Kim Stephan and Kate Peck spent a recent evening in the living room of their cozy home in Philadelphia reminiscing about the night they got engaged. Peck was a smooth operator: She invited Stephan to what she claimed was an exclusive Moby concert at a local concert hall, but there was no concert. Stephan was confused, at first, when she walked into the dark empty room. But then a spotlight clicked on, illuminating Peck, standing on stage dressed in a suit, a bucket of ice chilling a bottle of champagne at her feet. Peck didn’t even have to ask the question. Stephan said yes.
Regardless of the year, June 26 is a date that LGBT Americans will never forget. On that day in 2003, the Supreme Court of the United States found Texas’ anti-sodomy laws unconstitutional in Lawrence v. Texas and, 10 years later, the top court gave us another huge victory when it ruled that Section 3 of the Defense of Marriage Act was unconstitutional because it violated our Fifth-Amendment rights.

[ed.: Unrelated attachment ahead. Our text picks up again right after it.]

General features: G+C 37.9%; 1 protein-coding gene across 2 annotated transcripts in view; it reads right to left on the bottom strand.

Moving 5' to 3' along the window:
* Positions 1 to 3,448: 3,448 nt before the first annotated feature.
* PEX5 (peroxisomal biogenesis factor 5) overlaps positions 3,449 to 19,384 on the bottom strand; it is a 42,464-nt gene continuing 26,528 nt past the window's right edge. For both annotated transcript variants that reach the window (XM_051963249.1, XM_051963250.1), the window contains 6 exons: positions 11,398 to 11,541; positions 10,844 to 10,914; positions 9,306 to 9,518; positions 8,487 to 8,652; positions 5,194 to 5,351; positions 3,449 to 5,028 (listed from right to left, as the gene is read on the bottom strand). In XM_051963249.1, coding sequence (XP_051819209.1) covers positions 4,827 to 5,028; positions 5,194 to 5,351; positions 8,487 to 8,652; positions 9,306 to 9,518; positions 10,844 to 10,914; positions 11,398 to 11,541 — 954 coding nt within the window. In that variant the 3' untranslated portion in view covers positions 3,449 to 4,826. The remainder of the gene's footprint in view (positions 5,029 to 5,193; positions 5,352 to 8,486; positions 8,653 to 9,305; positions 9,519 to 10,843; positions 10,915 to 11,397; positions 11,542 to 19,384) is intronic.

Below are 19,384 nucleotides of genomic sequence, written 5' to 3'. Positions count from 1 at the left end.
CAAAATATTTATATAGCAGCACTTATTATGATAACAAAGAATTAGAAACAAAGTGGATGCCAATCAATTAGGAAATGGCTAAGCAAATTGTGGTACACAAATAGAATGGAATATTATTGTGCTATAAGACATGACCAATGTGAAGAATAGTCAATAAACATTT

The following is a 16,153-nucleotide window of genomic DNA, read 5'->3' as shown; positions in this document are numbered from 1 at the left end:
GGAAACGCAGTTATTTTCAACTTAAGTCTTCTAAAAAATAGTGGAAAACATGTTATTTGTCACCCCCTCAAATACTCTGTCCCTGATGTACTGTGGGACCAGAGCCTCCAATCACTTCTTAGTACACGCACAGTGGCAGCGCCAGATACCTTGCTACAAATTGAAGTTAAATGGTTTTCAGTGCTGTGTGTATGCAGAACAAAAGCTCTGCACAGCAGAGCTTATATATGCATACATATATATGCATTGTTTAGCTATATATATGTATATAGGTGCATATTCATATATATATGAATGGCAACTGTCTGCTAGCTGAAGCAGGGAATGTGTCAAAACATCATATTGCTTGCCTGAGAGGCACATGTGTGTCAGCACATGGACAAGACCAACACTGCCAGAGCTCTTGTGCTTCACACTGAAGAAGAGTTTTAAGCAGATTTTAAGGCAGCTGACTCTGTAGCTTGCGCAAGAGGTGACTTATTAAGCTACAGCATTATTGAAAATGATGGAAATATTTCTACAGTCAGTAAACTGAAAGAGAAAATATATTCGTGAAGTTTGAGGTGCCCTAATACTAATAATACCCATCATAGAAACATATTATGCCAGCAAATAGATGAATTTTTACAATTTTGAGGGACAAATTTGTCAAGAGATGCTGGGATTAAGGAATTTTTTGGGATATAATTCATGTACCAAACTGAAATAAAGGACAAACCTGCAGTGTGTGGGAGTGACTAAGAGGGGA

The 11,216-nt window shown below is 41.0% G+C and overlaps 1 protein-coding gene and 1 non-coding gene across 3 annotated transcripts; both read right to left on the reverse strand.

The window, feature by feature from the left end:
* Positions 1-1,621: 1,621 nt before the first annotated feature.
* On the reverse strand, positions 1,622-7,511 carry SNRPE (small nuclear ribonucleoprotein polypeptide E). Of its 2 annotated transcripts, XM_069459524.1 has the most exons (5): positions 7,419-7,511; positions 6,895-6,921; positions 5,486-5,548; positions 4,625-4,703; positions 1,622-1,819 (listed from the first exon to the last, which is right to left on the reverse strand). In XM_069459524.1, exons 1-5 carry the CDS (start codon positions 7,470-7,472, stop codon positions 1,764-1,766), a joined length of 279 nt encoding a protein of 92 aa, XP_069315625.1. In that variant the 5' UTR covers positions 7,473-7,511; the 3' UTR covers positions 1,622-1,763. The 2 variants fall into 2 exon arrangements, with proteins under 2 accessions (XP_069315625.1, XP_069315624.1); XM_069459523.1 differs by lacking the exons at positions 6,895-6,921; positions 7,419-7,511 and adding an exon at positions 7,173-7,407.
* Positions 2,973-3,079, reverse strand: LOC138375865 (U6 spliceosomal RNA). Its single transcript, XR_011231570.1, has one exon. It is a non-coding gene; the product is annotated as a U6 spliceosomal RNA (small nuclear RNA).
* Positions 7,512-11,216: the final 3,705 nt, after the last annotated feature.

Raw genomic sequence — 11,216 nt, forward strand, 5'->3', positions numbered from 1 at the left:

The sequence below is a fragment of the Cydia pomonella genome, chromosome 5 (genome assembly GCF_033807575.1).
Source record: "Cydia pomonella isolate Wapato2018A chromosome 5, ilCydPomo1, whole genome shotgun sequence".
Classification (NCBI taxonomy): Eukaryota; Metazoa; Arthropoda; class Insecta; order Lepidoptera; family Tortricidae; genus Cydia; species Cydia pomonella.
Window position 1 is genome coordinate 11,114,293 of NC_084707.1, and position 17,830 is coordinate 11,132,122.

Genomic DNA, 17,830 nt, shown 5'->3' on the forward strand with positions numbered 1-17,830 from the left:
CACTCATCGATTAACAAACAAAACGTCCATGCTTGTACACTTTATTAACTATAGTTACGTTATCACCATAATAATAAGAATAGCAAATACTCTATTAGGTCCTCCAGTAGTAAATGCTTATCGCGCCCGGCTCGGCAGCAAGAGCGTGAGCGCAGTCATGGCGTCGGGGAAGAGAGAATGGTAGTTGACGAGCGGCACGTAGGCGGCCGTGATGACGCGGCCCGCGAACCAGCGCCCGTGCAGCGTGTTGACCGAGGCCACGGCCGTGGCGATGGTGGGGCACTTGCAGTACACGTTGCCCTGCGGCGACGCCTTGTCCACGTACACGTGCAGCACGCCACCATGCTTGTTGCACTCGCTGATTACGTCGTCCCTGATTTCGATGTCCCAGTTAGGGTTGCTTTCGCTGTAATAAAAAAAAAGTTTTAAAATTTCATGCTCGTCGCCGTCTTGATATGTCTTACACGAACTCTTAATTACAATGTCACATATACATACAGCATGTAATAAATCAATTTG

It was a palpable moment where our government validated and deemed equal the love shared between two people in the LGBT community. But the tears of joy have long since dried, the rainbow flags have been folded and put away and here we are in Pennsylvania still waiting for our state to acknowledge us. I don’t know about you, but as state after state (TEXAS?!) begins to stand on the right side of history, my patience for Pennsylvania is wearing thin. Yet, as we look back 50 years ago to the not-too-distant past, the timeline for same-sex marriage is shockingly on par with that of the anti-miscegenation laws overturned to fully legalize interracial marriage.